Then We Came to the End, the debut novel by Joshua Ferris which has—deservedly—inspired so much prepublication buzz? It's the book that Ferris was sure would be locked away in a desk drawer forever. The sort of fledgling first effort a young novelist never returns to, perhaps recycles when he moves to a new apartment. Or burns.
"I thought this would be my burned-drawer book," Ferris says during a call to his home in the Carroll Gardens neighborhood of Brooklyn. He and his wife moved to Brooklyn in 2003, after she had finished law school and he had completed his M.F.A. at the University of California at Irvine. She had a clerkship with a judge in Manhattan. He had won the Glenn Schaeffer Prize, which gives a substantial monetary grant to an emerging writer, allowing him to continue work on the book for a year or so without worrying about income. But Ferris soon "found the book wanting," put it in a drawer and started something new. "Then about a year later I had a real revelation about why it was that I had failed at it. And I got the first two sentences in my head."
The original version had been Ferris' "angry novel about work," based on his experiences working in an advertising agency in Chicago after earning his B.A. at the University of Iowa. "I never did advertising that was particularly sexy. I was more a news-letter and bill-insert man," Ferris says wryly. He apparently compensated for the routine nature of his work by conceiving a book that had a "far more fantastical and ambitious and unmanageable storyline."
Then We Came to the End is a much funnier, truer and wiser book "about work and the people who do the work" than its avatar. It tells the story of how a collection of go-getters, slackers, know-it-alls, petty tyrants, individualists and water-cooler gossips typical in offices throughout the land behave and misbehave when facing layoffs during an economic downturn. One of the many large pleasures of this novel is to see this collection of office archetypes gradually emerge as believable, often captivating, individual characters.
"With sufficient distance from work, I realized what I missed—the community that work provides, the feeling of identification, people stopping by your desk and asking you to go to lunch," Ferris says, explaining his change of disposition. He also realized "that along with those communal aspects, work provides a paycheck, puts the kids through college and takes care of the mortgage. With all of those things under threat, I could allow my characters to act in ways that were both more dire and also more reflective of the real value of work, of the office itself, and of the people we work with."
The most daring aspect of Then We Came to the End is that Ferris tells his tale from the first person plural point of view. This choral voice is technically difficult. But the effect here is both exhilarating and thought-provoking.
"I strongly believe there is a sort of subterranean, elusive voice that burbles up from any group," Ferris, who has an undergraduate degree in philosophy, says. "Even in a group of two you can tap into a groupthink mentality that is given voice by members of the group. You see this in religion, in politics and certainly in advertising, where there is always an implied if not explicit 'we' that represents the company's message to you the consumer. If you spend enough time within a group this voice comes through in a weird canine frequency. Given that the book is set in advertising, it was sort of a no-brainer that that was how this book had to be told. And the group dynamic versus the individual, the group's assumptions versus the individual's assertions was always really important to me as I was thinking about the work dynamic."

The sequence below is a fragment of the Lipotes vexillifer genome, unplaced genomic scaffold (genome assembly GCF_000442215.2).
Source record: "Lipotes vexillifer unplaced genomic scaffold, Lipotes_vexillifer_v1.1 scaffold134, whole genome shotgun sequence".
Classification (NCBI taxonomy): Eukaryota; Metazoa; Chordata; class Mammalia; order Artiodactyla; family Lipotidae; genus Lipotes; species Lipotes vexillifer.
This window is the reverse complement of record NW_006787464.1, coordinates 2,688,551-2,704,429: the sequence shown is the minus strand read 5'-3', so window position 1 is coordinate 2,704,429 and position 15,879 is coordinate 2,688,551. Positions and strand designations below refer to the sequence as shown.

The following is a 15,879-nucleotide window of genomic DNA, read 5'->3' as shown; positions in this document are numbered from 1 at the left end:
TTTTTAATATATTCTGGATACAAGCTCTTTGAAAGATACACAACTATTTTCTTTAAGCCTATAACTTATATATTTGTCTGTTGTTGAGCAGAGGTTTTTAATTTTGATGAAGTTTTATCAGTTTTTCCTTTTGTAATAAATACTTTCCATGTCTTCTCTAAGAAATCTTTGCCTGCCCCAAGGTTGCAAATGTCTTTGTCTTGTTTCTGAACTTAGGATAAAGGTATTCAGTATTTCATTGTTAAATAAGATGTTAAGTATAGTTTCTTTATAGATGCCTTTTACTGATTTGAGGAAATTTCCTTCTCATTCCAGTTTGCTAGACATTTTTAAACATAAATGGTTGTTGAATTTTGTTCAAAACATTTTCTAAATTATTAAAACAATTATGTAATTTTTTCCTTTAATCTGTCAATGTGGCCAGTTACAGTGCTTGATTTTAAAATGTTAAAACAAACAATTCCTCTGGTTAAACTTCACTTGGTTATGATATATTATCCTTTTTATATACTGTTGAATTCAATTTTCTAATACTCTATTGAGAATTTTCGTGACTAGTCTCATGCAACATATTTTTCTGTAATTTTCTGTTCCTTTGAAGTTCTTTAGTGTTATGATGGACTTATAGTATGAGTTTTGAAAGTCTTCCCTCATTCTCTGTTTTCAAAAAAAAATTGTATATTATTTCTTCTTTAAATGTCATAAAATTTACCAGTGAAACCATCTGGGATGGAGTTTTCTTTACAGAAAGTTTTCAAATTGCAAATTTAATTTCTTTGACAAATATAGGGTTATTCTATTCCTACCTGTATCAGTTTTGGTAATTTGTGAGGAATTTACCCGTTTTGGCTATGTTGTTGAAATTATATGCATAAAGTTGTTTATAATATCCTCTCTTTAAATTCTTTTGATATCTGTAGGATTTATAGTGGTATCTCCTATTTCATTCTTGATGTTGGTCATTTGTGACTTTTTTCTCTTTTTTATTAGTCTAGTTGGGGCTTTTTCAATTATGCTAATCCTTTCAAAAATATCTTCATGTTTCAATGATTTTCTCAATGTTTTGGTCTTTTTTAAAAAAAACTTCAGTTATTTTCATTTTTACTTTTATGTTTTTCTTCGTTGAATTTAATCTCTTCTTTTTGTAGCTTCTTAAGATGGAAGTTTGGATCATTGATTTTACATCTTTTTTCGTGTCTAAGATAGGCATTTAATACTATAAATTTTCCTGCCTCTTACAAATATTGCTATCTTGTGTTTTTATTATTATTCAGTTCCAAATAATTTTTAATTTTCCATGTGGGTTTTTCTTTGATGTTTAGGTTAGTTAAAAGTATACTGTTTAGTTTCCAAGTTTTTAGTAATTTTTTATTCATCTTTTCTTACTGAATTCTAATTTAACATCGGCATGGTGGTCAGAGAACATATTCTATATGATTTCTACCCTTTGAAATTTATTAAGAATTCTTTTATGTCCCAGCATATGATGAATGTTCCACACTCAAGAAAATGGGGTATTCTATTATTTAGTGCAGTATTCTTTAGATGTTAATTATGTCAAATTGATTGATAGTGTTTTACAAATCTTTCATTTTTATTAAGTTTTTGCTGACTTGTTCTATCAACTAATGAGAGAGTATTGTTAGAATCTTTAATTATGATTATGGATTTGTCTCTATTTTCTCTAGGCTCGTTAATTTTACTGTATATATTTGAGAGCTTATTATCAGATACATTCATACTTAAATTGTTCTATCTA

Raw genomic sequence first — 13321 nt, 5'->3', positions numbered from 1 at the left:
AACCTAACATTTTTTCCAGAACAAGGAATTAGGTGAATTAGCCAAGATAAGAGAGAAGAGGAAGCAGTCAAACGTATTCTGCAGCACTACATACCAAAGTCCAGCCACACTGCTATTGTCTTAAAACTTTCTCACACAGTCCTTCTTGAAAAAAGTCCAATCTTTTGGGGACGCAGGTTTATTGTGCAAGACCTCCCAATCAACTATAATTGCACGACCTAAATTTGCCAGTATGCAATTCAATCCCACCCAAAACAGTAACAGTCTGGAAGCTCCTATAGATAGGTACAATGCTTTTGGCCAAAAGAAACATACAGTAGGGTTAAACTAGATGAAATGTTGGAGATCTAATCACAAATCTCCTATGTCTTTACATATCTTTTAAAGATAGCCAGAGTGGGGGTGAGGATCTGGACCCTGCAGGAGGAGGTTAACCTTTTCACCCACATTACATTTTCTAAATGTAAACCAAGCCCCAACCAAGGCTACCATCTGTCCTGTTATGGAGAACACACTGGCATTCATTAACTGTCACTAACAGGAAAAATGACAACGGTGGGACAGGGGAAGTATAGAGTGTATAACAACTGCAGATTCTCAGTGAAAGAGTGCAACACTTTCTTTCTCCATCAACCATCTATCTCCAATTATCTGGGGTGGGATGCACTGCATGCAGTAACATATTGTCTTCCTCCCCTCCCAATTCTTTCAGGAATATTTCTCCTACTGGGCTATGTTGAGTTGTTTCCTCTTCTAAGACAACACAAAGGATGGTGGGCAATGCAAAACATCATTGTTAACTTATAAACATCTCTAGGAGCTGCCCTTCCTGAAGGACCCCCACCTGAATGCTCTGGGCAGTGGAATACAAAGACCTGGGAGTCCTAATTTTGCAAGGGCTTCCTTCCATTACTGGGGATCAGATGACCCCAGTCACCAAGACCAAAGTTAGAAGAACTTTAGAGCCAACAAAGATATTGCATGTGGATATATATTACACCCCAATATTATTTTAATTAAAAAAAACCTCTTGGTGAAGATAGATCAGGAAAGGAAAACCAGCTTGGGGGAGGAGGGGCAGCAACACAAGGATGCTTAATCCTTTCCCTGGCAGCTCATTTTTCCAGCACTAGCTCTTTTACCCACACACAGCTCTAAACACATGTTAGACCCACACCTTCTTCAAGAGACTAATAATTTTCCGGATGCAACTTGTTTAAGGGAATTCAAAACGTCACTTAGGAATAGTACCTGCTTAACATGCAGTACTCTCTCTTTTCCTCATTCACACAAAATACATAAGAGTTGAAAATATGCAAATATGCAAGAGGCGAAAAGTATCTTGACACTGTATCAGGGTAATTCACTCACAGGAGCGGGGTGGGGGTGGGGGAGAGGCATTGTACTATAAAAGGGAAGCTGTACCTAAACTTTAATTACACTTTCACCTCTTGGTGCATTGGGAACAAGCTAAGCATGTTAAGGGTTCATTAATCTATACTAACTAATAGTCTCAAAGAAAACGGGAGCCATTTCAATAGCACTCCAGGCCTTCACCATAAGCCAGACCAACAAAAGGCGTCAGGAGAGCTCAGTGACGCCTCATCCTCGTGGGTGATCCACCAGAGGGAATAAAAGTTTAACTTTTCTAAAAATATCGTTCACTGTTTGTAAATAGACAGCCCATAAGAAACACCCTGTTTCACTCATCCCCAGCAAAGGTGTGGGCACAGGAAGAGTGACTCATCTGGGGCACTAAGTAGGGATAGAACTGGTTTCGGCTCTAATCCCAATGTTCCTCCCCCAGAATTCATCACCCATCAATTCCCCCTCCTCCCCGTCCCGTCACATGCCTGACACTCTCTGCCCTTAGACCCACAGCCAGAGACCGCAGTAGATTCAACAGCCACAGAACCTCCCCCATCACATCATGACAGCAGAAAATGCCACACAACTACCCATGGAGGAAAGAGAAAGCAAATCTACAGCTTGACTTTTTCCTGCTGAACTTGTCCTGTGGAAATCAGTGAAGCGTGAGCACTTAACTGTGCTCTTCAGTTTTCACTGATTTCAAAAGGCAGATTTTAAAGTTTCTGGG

Ferris says that once he had the voice and resumed working on the novel, it took him only about 14 weeks to complete it, even though 95 percent of the writing was new. He and his wife and their two cats have recently moved into a new, more spacious apartment not far from the one in which he wrote Then We Came to the End. The new apartment is cold on the day we speak; Ferris says he is "bundled in about 15 layers." In the old, presumably warmer, apartment Ferris wrote in a nook in the middle of a railroad flat. "My poor, long-suffering wife had to crawl over the piles of the book if she wanted to go to the bedroom. If she wanted to go to the bathroom or the kitchen, she had to move through me," Ferris says.
The piles of the book were the large sheets of graph paper he composes on. "When I know what I'm going to write about, I tend to overwrite, be too explanatory, leave no room for the reader's imagination to meet me halfway. But when I write something I didn't anticipate that takes me in a direction I didn't know I was going in and follow it to its logical conclusion, I feel that's a keeper."
"These long broad sheets physically allow me to move around. If something isn't improvisational enough I'll switch to another quadrant of the pad." Ferris later transcribes and revises what he's written onto his computer.
During the 14-week flurry that produced Then We Came to the End, Ferris worked 14 to 16 hours a day, every day. " It was the best and worst experience ever," Ferris says. "For the first two or three weeks I knew I could write the book but I didn't have anything substantial down on paper. I didn't want to go out and run in case I got hit by a car. I stayed inside and ordered from Brooklyn restaurants, which was probably actually more risky for my heart."
Now at work on a new book, Ferris continues to devote long hours to writing. "I have always said that I have absolutely no talent, but a tremendous amount of discipline," he says.
Readers of Ferris' marvelous debut novel won't believe that "no talent" bit. Not one whit.
Alden Mudge writes from Oakland.